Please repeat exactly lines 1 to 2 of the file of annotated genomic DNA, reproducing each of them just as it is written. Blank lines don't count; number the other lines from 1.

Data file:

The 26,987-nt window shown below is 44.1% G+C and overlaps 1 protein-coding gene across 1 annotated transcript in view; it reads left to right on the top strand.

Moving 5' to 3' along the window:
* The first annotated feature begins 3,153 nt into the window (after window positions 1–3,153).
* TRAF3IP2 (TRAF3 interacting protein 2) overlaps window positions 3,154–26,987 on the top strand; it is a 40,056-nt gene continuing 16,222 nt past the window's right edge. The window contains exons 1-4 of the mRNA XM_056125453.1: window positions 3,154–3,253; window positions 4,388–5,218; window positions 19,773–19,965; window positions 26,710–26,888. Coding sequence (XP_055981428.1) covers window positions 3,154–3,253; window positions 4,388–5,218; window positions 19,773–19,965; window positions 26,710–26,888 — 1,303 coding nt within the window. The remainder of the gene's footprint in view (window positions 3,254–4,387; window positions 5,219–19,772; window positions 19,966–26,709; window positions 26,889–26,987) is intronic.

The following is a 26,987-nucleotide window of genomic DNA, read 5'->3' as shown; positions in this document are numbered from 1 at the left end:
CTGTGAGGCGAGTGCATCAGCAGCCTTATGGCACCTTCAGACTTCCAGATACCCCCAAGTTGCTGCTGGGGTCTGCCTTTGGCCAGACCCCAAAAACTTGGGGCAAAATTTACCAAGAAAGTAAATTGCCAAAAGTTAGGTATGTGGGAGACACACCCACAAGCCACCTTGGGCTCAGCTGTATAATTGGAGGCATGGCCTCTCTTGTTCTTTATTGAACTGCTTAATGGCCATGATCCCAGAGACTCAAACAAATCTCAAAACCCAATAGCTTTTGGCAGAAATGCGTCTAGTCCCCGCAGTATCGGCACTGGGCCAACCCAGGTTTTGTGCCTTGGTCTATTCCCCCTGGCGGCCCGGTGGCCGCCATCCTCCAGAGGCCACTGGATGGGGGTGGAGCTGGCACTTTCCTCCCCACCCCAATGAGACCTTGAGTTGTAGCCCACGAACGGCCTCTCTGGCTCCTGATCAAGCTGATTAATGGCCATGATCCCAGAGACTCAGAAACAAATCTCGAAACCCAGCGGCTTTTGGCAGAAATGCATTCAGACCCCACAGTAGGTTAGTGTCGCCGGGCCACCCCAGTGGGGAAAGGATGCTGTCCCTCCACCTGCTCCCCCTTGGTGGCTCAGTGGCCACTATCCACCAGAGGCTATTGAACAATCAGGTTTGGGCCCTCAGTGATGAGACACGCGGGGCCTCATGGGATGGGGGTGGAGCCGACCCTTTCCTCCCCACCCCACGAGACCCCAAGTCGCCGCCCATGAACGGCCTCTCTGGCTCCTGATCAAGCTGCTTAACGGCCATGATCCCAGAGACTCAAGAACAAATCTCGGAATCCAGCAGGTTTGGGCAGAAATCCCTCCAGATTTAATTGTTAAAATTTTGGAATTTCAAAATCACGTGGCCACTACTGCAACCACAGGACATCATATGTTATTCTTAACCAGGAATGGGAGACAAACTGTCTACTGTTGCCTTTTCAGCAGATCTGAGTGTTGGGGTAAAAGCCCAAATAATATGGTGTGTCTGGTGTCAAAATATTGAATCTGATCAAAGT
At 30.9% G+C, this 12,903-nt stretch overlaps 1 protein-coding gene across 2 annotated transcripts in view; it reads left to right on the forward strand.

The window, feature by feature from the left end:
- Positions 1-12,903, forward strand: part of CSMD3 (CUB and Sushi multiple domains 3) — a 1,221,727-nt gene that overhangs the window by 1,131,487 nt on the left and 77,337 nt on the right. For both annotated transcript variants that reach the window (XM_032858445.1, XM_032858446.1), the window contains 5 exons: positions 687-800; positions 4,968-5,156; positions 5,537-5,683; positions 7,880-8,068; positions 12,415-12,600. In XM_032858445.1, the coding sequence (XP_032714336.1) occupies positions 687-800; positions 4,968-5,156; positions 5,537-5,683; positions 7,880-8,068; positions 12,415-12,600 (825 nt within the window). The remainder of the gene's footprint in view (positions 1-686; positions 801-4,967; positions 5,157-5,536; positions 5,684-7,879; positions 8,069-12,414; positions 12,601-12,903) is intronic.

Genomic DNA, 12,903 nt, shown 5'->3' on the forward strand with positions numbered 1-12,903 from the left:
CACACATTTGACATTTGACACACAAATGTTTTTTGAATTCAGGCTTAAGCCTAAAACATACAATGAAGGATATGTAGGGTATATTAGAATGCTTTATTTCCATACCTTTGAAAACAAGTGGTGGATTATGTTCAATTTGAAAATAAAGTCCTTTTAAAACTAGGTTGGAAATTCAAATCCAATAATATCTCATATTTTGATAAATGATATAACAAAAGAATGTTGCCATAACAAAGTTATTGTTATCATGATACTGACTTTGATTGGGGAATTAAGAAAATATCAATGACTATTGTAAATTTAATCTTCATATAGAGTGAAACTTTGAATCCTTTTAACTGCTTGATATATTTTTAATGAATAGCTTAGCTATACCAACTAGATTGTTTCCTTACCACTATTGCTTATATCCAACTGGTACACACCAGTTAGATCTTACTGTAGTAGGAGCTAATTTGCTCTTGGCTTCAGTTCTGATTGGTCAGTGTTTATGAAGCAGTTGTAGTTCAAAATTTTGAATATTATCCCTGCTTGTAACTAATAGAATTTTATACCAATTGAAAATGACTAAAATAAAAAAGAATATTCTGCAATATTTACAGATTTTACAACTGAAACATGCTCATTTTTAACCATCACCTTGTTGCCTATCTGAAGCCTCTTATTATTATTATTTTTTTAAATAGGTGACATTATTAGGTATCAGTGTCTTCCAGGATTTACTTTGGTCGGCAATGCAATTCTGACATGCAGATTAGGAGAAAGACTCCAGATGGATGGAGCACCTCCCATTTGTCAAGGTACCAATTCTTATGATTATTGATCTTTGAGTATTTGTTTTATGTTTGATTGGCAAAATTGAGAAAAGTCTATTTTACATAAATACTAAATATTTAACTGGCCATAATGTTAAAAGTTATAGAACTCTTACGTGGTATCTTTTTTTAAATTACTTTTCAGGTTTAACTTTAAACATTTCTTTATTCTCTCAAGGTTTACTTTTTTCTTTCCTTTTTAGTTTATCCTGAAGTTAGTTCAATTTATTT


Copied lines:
The 26,987-nt window shown below is 44.1% G+C and overlaps 1 protein-coding gene across 1 annotated transcript in view; it reads left to right on the top strand.

Moving 5' to 3' along the window: